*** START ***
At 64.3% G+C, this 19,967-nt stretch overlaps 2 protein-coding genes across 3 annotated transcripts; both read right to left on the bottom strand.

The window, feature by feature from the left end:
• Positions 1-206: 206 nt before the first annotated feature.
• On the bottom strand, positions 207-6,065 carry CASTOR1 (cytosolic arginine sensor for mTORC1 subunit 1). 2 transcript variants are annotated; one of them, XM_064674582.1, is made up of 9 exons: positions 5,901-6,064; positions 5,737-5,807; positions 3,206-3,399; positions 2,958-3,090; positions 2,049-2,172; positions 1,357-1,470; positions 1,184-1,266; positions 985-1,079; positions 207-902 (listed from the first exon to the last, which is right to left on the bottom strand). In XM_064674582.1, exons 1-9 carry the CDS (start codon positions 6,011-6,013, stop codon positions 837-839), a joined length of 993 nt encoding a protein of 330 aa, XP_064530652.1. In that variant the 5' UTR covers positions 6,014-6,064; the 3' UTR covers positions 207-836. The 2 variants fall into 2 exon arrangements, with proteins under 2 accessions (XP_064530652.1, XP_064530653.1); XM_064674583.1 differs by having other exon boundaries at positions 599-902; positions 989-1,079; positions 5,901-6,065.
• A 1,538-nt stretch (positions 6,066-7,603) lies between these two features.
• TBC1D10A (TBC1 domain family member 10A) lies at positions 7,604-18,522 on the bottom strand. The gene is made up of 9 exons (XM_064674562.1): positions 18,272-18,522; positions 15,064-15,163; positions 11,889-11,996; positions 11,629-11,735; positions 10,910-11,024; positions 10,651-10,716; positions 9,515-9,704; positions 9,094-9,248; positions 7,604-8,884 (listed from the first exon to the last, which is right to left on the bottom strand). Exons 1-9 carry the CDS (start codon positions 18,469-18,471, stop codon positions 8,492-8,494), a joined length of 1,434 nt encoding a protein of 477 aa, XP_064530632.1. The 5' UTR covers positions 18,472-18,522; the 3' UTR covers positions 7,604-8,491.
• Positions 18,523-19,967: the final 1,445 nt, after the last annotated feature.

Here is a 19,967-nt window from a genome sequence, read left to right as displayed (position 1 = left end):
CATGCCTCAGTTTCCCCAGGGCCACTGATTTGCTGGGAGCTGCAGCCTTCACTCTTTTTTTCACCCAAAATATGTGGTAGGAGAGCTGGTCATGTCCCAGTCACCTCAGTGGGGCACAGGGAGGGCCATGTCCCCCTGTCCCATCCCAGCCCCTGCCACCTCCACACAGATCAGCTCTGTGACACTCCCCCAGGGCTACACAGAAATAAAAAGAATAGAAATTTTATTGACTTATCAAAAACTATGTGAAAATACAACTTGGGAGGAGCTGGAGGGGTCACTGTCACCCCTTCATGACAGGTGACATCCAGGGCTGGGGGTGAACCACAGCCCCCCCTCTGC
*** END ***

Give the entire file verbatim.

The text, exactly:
At 64.3% G+C, this 19,967-nt stretch overlaps 2 protein-coding genes across 3 annotated transcripts; both read right to left on the bottom strand.

The window, feature by feature from the left end:
• Positions 1-206: 206 nt before the first annotated feature.
• On the bottom strand, positions 207-6,065 carry CASTOR1 (cytosolic arginine sensor for mTORC1 subunit 1). 2 transcript variants are annotated; one of them, XM_064674582.1, is made up of 9 exons: positions 5,901-6,064; positions 5,737-5,807; positions 3,206-3,399; positions 2,958-3,090; positions 2,049-2,172; positions 1,357-1,470; positions 1,184-1,266; positions 985-1,079; positions 207-902 (listed from the first exon to the last, which is right to left on the bottom strand). In XM_064674582.1, exons 1-9 carry the CDS (start codon positions 6,011-6,013, stop codon positions 837-839), a joined length of 993 nt encoding a protein of 330 aa, XP_064530652.1. In that variant the 5' UTR covers positions 6,014-6,064; the 3' UTR covers positions 207-836. The 2 variants fall into 2 exon arrangements, with proteins under 2 accessions (XP_064530652.1, XP_064530653.1); XM_064674583.1 differs by having other exon boundaries at positions 599-902; positions 989-1,079; positions 5,901-6,065.
• A 1,538-nt stretch (positions 6,066-7,603) lies between these two features.
• TBC1D10A (TBC1 domain family member 10A) lies at positions 7,604-18,522 on the bottom strand. The gene is made up of 9 exons (XM_064674562.1): positions 18,272-18,522; positions 15,064-15,163; positions 11,889-11,996; positions 11,629-11,735; positions 10,910-11,024; positions 10,651-10,716; positions 9,515-9,704; positions 9,094-9,248; positions 7,604-8,884 (listed from the first exon to the last, which is right to left on the bottom strand). Exons 1-9 carry the CDS (start codon positions 18,469-18,471, stop codon positions 8,492-8,494), a joined length of 1,434 nt encoding a protein of 477 aa, XP_064530632.1. The 5' UTR covers positions 18,472-18,522; the 3' UTR covers positions 7,604-8,491.
• Positions 18,523-19,967: the final 1,445 nt, after the last annotated feature.

Here is a 19,967-nt window from a genome sequence, read left to right as displayed (position 1 = left end):
CATGCCTCAGTTTCCCCAGGGCCACTGATTTGCTGGGAGCTGCAGCCTTCACTCTTTTTTTCACCCAAAATATGTGGTAGGAGAGCTGGTCATGTCCCAGTCACCTCAGTGGGGCACAGGGAGGGCCATGTCCCCCTGTCCCATCCCAGCCCCTGCCACCTCCACACAGATCAGCTCTGTGACACTCCCCCAGGGCTACACAGAAATAAAAAGAATAGAAATTTTATTGACTTATCAAAAACTATGTGAAAATACAACTTGGGAGGAGCTGGAGGGGTCACTGTCACCCCTTCATGACAGGTGACATCCAGGGCTGGGGGTGAACCACAGCCCCCCCTCTGC